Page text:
I was preparing to walk to the market with my sunglasses and headphones and see if I could repeat that amazing walk of feeling like musical sound with two legs....  As I got about 100 feet down the road, I hear piercing dog yelps, so I turn around.  There is a cute little black and white puppy who was just hit by a car. The local people were looking, but not doing anything.  Ok, so I walked over to the puppy to find she had a broken hind leg (hip, back too?) with the skin peeled back like a skinned drumstick.  No one is moving the dog off the road.  I know she is very upset and I was thinking about the rabies idea from the Help in Suffering visit yesterday, so I found a piece of cloth (one advantage of debris readily available) and wrapped the puppy up, so she could be moved without touching her and avoiding her teeth.  The young men started to jump in and help.  They loaned me one of their phones when I explained that I had the phone number for animal help in my room.  They trustingly let me walk off with their phone to my room where I was able to find the number, they called, the dog was moved to a safe place away from the side of the road, and medical attention was coming.  All good.  Sad about the dog, but at least we were able to do something.  (One thing that has changed considerably in my sensory perception is now my entire body reacts instead of just one area, so this did send me over the edge for a brief period of time. I have been wondering how people deal with the insane health and pain issues that they are presented with--one friend is looking at back surgery for a severe back and sciatic problem and a relative is dealing with a broken back in addition to recovering from a bone marrow transplant/experimental drug treatment.)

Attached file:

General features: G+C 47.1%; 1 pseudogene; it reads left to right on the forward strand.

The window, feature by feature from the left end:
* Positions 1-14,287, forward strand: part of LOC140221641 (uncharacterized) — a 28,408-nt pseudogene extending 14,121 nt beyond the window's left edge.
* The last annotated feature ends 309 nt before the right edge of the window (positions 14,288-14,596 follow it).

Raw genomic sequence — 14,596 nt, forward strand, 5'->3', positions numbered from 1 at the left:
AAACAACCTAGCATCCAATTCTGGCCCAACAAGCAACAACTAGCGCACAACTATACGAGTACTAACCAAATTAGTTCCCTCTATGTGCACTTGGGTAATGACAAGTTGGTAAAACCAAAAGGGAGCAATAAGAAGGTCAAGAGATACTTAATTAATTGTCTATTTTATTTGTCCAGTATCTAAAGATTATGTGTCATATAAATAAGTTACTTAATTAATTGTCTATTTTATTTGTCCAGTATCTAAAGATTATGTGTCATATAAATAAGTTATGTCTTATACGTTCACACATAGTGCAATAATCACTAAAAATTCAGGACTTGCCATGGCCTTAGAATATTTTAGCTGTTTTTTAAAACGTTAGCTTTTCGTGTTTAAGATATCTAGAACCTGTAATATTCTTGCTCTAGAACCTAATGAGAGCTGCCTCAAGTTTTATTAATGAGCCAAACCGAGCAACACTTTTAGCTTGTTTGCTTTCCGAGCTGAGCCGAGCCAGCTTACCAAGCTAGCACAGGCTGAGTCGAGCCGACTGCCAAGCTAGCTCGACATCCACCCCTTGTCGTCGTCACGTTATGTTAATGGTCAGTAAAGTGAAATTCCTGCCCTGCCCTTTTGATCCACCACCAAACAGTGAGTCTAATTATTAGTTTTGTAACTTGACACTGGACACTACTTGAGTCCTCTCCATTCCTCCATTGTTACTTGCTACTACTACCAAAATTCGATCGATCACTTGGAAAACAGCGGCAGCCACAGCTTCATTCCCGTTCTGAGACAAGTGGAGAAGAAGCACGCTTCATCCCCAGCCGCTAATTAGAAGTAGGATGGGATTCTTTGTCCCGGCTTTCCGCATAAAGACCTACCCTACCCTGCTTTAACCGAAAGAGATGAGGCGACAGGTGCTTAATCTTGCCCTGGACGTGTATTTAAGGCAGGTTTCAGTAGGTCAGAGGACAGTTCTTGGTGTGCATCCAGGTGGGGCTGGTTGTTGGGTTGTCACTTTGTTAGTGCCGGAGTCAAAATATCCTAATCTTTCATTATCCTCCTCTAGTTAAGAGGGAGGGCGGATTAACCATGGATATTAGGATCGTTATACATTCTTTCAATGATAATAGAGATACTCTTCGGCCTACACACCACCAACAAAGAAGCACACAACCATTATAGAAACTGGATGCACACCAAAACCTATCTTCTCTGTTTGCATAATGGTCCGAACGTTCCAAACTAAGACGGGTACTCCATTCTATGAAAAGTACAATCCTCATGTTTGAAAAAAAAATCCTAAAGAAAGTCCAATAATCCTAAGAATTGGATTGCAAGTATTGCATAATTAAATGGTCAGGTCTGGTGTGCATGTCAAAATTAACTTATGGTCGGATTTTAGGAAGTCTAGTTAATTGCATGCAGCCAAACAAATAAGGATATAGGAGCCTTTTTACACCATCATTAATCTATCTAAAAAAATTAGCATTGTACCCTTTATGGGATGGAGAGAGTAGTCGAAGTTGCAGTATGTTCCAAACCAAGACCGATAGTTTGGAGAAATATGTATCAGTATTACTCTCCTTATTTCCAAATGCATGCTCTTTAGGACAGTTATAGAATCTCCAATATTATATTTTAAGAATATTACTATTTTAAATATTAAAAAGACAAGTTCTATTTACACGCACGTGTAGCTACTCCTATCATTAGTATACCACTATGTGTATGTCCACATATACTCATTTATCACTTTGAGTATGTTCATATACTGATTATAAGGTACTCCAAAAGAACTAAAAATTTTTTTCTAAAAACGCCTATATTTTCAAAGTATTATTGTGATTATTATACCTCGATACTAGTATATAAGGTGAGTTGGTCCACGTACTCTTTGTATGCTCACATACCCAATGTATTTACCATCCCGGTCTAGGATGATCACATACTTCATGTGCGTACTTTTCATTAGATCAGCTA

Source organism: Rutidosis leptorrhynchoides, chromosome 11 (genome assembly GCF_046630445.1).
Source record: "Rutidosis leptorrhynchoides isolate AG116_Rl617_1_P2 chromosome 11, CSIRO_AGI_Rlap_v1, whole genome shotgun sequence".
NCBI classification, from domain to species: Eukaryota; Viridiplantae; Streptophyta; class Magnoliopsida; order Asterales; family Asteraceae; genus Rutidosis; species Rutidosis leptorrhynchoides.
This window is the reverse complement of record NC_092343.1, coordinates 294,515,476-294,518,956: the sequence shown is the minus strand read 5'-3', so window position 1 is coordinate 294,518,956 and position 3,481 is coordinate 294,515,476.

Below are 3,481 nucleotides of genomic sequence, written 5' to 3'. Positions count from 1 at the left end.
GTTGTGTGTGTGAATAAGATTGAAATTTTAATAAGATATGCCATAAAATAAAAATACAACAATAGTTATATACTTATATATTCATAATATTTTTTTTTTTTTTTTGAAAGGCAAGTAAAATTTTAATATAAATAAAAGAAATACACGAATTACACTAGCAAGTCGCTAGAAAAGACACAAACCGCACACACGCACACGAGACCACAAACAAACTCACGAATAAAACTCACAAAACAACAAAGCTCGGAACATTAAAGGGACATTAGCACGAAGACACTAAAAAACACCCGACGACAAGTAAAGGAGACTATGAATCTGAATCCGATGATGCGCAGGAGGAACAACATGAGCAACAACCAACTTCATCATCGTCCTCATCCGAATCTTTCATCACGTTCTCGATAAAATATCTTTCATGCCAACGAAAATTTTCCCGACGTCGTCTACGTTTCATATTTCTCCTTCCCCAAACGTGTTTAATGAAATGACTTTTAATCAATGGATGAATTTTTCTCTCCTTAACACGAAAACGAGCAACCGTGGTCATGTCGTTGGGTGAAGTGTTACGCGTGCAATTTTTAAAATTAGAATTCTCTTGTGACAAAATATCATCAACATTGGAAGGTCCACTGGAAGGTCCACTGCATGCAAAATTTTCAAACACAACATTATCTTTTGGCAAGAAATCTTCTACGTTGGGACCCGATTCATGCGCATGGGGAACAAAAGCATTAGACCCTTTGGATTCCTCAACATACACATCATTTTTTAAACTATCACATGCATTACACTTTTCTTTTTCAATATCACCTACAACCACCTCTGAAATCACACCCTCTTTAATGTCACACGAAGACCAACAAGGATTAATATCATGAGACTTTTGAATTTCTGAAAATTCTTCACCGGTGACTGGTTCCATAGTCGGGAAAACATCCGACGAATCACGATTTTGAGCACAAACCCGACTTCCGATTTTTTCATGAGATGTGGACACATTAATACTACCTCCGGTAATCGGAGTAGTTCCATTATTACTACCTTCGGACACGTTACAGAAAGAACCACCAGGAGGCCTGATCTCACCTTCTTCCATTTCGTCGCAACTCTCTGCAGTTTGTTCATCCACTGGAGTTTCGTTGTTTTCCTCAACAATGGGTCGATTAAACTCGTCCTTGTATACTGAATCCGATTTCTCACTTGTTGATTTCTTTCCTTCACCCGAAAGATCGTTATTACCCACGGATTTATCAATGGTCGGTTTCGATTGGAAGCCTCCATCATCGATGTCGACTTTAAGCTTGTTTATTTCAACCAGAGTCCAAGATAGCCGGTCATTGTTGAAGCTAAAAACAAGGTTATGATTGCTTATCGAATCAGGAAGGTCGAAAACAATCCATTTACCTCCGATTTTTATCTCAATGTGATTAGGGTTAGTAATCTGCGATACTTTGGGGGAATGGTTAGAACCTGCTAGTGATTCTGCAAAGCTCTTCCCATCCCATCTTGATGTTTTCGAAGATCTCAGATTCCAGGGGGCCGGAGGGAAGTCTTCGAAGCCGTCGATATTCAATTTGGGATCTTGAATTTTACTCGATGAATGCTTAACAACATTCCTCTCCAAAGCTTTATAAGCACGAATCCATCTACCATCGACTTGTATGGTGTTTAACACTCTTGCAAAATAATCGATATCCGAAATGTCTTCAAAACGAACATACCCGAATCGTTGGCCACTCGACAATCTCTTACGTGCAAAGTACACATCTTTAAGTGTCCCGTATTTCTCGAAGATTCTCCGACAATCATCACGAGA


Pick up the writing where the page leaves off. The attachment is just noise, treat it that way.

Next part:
hanging out dog